[This is the article I wrote for the Microsoft MVP blog, but figured I would post it here as well, with the example files, for those who might find it handy]
PivotTables have certainly become one of the most powerful ways to quickly and easily transform data into information. Yet there are still many Excel users who, for one reason or another, find themselves avoiding PivotTables. Well, Microsoft has made a lot of strides over the years to introduce new functionality and options to make PivotTables easier and more intuitive to use. With Excel 2013, Microsoft has introduced many new PivotTable features, including the new Excel Data Model which takes PivotTables to a whole new level!
You can download the example workbook to follow along (but it requires Microsoft 2013).
Turning Data into Information
One of the limitations of PivotTables has been the fact that you could only use information from one data table, requiring any additional information to be added into the table in order to be included in the PivotTable. In many instances, you won’t have a lot of control over the format of the initial data or the fields provided, especially when this is pulled into Excel from some other software. For example, you may have Travel Expenses for employees that you’ve extracted from your accounting system that looks something like this:
This is a perfectly fine range of data, and you could certainly make a PivotTable based off of it, but there are a few issues. Unless you’re very familiar with your company’s internal coding, the ‘Dept Code’ and the ‘Employee Type’ fields likely won’t provide you with too much information. Especially if the output is being provided to someone without extensive systems knowledge, you’ll need to convert these codes into understandable values to provide the most clear and coherent information (see Figure 1-2 below for the related lookup ranges).
In prior versions of Excel, you would likely use a VLOOKUP function (or some other convoluted method) to add additional columns to bring in the associated Department or Employee Level. Doing this introduces more room for error (based on the quality of the formula), and is a strain on calculation speed and memory.
With the introduction of the Excel Data Model, you can create relationships between columns of related information in separate tables. Using this new functionality, we can bring in the related Department/Employee information by adding the related Dept Code and Employee Type tables to our Data Model. This is a very simplistic usage of the Data Model, but there are many additional ways you can utilize it to your advantage (especially when incorporating PowerPivot/PowerView).
How to Create an Excel Data Model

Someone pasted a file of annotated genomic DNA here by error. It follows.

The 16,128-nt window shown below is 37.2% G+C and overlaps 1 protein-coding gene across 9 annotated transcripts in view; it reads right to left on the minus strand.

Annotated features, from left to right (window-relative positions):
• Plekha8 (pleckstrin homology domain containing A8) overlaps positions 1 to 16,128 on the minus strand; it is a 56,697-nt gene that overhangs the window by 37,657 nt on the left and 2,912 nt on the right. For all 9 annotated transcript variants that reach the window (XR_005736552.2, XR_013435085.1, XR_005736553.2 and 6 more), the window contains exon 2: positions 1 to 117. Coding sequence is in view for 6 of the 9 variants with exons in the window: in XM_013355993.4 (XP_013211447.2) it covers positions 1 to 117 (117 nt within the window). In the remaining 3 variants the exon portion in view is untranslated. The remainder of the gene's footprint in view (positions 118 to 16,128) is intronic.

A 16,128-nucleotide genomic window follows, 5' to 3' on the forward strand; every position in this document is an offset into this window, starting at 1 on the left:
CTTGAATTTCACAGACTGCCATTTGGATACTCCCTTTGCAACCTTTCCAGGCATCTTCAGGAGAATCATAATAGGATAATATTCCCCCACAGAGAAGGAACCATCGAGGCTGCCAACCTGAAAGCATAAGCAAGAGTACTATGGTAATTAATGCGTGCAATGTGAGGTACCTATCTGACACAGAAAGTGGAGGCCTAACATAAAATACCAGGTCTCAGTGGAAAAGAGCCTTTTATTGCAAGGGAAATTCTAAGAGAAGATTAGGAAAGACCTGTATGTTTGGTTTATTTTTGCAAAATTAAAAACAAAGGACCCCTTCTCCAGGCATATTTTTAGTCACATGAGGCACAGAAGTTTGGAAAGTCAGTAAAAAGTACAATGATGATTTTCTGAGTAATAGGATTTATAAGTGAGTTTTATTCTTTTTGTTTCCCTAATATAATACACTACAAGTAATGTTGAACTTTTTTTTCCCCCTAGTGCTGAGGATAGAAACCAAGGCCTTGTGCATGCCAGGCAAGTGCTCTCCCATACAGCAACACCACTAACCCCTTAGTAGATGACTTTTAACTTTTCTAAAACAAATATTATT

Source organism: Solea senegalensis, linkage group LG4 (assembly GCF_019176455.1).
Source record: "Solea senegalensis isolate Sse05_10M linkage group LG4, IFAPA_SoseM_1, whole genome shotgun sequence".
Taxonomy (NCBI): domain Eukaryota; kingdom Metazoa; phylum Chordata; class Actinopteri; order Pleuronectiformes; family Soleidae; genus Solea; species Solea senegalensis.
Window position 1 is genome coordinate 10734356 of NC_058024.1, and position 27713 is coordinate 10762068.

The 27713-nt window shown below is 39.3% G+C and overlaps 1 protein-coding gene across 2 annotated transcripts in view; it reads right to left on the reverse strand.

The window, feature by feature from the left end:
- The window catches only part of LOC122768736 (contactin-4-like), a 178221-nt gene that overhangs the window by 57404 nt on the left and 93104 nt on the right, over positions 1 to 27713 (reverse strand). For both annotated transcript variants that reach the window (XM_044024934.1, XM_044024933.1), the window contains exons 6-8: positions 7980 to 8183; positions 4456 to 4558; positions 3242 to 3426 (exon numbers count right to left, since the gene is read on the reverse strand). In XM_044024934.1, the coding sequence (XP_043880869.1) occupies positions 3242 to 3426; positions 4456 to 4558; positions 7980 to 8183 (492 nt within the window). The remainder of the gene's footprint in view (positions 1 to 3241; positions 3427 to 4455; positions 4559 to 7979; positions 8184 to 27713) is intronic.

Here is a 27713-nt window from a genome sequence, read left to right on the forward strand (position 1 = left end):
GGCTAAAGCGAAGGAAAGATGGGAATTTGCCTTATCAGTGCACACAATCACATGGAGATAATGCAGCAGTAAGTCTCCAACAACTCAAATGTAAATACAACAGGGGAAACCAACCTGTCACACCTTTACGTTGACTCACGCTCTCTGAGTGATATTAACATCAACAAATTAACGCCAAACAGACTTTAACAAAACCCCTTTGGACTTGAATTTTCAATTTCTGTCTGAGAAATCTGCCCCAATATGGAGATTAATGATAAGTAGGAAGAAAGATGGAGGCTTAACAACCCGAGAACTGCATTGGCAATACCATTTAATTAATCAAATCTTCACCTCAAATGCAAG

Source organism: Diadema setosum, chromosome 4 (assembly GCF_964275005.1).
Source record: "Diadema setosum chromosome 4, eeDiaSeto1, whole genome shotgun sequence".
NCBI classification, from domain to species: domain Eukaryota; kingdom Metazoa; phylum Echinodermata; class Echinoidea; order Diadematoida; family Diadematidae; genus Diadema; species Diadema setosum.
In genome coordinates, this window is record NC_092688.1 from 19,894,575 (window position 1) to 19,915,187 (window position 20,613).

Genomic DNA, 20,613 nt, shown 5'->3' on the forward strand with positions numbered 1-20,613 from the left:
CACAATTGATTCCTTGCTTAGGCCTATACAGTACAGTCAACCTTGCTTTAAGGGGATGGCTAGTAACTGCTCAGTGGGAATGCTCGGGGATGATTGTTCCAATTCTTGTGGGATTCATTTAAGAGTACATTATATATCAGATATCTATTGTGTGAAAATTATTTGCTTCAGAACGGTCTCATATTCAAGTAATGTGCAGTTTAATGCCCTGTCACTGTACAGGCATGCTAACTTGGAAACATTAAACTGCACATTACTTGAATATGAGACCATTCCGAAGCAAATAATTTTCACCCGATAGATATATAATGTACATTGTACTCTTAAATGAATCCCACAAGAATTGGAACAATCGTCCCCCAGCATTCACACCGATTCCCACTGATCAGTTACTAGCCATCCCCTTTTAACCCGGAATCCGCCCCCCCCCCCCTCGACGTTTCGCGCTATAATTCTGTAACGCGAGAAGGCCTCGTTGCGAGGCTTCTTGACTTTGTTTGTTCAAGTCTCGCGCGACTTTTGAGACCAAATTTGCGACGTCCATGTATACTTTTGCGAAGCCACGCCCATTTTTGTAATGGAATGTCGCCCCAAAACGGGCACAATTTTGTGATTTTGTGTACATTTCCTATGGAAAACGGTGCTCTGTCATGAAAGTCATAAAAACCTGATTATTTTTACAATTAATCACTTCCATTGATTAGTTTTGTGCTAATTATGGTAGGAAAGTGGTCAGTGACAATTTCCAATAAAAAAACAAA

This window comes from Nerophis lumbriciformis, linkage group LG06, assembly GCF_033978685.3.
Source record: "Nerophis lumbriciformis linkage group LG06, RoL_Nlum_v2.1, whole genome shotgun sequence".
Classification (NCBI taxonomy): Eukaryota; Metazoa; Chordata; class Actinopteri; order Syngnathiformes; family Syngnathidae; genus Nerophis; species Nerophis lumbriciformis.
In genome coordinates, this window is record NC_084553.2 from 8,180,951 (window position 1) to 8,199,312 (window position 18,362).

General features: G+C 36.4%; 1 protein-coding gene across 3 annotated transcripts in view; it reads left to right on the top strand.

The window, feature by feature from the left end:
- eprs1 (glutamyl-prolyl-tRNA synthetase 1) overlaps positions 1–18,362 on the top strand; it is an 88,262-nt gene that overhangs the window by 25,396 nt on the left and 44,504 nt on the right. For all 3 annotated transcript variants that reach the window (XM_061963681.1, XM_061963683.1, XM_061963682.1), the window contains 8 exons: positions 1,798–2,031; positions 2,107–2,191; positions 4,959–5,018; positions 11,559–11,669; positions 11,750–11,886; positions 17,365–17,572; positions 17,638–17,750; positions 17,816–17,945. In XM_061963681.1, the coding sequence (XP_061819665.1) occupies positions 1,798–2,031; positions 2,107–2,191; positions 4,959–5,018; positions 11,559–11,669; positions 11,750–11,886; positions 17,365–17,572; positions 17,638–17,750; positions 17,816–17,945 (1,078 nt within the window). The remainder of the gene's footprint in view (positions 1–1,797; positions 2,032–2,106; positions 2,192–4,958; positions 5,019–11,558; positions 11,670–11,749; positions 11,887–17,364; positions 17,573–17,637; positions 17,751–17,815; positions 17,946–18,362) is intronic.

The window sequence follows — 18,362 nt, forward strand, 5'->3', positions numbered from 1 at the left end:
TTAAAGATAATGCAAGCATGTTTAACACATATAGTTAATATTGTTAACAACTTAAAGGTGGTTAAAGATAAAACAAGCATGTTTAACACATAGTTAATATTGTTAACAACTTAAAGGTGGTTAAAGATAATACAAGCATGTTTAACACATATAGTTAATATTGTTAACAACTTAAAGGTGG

Now I’ll walk you through the process of taking our Employee Travel Expenses and creating a data model with the relevant ranges.
First, you must convert your data ranges to tables. To do this, simply highlight the range you want to convert, go to the Insert tab, and click on Table:
Once you’ve converted all three ranges to Tables, you can change the name of each Table so that you can easily identify them by going to the Design tab once you have a table selected (I’ve named them: ExpenseTable, DeptTable, EmployeeTable):
Now we will add all three of our tables to the Data Model by going to Connections under the Data tab, and clicking Add to the Data Model:
Making a PivotTable using your Data Model
After adding these tables, you will now see ThisWorkbookDataModel, which can be now be used to create our PivotTable! Go to the Insert tab, and choose PivotTable. Then choose the option ‘Use an external data source’ which allows you to choose our Data Model as the connection:
Once you’ve selected the Data Model as your data source for the PivotTable, you should be able to see all of your tables in the field list. Also, notice the sleek new look of PivotTables in Excel 2013, including that little box with the gear logo in the top right which allows for many different views/options to be changed quickly and easily:
Now, we can start adding fields from each table to one of the PivotTable sections below. When we add information from more than one table, Excel will prompt us to create a relationship. If I want to see the Employee Expenses by Employee Level, I will need to create a relationship between the Employee Type found in both of the tables.
And once you click OK, you’re ready to rock! As you can see above, I’ve already added the Employee Level for the Columns, with the Employee Name in the Rows, and their Expense Amount in the Values section. Therefore, I should get a nice PivotTable that shows me the breakdown of expense spending across Employee Levels (with a little bit of additional changes to make it look prettier):
Feel free to play around and see which other ways you can slice and dice the data once you add in the Dept Code relationship. Of course, this is only a simple example of how you can use the Data Model. It becomes much more powerful if you have multiple tables with lots of data, and can even include connections to other workbooks or data sources (like Access for example). Once the setup of the Data Model and relationships are complete, you can slice and dice your data very quickly and easily without having to use complicated in-between formulas. Hope you’ve enjoyed the lesson!